D.  whereas according to the Office of the UN High Commissioner for Human Rights, between January and the end of June 2022, 934 murders, 684 injuries and 680 kidnappings took place across Port-au-Prince; whereas in July 2022, a wave of gang violence resulted in more than 470 killings, almost half of which centred on the Cité Soleil neighbourhood; whereas most of the victims were not directly involved in gangs, but were directly targeted by gang members; whereas there were several cases of repeated gang rapes committed against women and girls, confirming the systematic use of gender-based violence; whereas according to an August 2022 report by Haiti’s National Human Rights Defense Network, dozens of women and girls have been victims of campaigns of mass rape carried out by gangs in Port-au-Prince;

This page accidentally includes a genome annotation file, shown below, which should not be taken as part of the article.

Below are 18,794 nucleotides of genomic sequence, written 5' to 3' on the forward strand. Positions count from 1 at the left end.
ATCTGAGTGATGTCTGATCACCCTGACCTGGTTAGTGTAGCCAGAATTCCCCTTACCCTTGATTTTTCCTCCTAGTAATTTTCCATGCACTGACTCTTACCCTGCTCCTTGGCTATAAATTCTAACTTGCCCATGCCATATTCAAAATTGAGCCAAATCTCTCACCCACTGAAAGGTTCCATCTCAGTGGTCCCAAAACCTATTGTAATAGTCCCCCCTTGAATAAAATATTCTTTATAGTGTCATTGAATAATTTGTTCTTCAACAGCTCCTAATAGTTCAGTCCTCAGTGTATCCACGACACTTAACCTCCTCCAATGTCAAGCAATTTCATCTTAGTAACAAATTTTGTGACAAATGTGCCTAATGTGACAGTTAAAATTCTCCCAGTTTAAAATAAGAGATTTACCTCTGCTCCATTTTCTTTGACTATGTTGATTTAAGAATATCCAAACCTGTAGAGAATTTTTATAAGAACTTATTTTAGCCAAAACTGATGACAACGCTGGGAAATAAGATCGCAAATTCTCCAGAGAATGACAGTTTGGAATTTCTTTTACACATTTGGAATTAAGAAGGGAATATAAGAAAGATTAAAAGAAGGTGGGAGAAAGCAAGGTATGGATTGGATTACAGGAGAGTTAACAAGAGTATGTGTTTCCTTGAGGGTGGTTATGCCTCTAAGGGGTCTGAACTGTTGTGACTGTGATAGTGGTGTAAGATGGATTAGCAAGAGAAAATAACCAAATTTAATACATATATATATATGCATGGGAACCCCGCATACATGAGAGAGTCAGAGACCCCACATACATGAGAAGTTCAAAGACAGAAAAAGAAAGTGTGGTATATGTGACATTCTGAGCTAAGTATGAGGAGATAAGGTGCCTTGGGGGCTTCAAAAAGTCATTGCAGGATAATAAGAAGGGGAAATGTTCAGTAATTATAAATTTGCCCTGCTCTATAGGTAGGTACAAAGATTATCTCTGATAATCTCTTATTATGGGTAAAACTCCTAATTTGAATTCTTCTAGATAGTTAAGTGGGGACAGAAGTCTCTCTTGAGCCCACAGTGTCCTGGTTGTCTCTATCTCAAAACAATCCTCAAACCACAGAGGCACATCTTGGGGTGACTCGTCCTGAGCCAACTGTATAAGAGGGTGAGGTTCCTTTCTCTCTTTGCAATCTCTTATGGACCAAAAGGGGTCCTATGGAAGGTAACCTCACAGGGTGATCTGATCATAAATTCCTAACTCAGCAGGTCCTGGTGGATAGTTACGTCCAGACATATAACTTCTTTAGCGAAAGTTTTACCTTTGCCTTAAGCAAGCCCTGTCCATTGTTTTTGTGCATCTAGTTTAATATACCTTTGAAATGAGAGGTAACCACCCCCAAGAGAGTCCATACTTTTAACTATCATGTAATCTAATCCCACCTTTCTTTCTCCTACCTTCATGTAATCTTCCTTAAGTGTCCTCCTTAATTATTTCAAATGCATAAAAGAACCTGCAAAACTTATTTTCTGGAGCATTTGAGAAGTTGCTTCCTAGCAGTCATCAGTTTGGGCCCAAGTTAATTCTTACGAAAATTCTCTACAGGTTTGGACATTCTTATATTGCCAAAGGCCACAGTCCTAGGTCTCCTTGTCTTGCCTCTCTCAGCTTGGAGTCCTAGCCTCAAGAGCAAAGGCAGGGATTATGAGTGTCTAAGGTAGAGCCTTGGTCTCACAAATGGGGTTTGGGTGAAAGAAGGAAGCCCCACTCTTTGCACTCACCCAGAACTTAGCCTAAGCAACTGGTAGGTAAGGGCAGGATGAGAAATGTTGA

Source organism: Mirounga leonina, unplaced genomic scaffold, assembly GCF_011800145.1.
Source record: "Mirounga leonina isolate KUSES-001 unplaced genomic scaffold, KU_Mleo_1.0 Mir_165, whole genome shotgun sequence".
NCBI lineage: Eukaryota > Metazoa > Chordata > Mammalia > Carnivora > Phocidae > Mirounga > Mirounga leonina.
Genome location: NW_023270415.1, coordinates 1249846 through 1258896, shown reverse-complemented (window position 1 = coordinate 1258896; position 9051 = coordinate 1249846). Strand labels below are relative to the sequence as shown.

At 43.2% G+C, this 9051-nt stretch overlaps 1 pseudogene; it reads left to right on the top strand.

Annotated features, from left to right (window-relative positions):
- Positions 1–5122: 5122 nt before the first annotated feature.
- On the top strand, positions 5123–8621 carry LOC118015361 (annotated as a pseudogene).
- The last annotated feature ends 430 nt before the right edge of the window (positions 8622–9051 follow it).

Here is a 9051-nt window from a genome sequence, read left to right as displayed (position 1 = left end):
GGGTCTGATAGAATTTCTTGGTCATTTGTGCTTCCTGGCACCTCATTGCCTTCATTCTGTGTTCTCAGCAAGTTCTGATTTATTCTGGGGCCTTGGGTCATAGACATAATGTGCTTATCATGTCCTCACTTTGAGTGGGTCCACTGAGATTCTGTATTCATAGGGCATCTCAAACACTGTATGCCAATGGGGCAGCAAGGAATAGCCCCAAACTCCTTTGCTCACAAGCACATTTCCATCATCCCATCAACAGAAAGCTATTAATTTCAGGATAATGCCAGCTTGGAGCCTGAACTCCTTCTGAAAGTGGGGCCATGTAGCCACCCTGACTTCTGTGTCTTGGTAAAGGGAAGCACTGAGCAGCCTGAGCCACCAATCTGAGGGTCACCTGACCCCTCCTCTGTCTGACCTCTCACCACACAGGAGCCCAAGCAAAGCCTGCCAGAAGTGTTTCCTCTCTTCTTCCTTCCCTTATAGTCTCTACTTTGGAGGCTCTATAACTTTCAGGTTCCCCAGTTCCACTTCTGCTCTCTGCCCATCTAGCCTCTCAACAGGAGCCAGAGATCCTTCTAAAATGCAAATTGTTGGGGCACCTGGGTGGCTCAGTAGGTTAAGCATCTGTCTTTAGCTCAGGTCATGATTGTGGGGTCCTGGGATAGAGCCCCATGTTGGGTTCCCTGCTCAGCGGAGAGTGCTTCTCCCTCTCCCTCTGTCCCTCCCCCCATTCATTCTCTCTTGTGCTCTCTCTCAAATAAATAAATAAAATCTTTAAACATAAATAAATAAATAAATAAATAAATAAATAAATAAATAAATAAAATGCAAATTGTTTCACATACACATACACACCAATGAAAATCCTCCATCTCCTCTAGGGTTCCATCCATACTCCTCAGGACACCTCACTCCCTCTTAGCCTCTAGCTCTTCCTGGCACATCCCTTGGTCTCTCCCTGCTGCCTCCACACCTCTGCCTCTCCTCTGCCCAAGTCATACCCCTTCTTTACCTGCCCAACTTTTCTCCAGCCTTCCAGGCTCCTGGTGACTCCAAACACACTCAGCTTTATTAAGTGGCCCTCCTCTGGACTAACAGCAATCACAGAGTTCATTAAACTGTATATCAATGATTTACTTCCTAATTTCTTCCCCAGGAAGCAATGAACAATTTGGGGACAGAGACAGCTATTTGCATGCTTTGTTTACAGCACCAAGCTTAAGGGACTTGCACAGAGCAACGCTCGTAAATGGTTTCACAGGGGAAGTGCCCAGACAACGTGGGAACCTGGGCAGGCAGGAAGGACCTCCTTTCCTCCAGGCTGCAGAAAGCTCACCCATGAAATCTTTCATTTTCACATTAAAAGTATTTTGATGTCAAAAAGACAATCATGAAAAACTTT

E.  whereas gangs took control of the Palace of Justice on 10 June 2022; whereas the Palace of Justice had been largely inoperative since 2018 owing to security risks, thus hindering access to justice in the country; whereas case files containing critical evidence on multiple massacres committed by gangs since 2018 were stolen or destroyed, leaving no possibility of recovery;

F.  whereas Haiti’s highly volatile security situation jeopardises critical humanitarian operations on which vulnerable people rely; whereas the complete blockage of the road leading to the southern peninsula, which has been ongoing since 2021, has isolated 3,8 million people living in the southern departments of Port-au-Prince; whereas this situation has prevented UN agencies and humanitarian organisations from helping the population in these areas, while the UN estimates that 1,1 million people need assistance;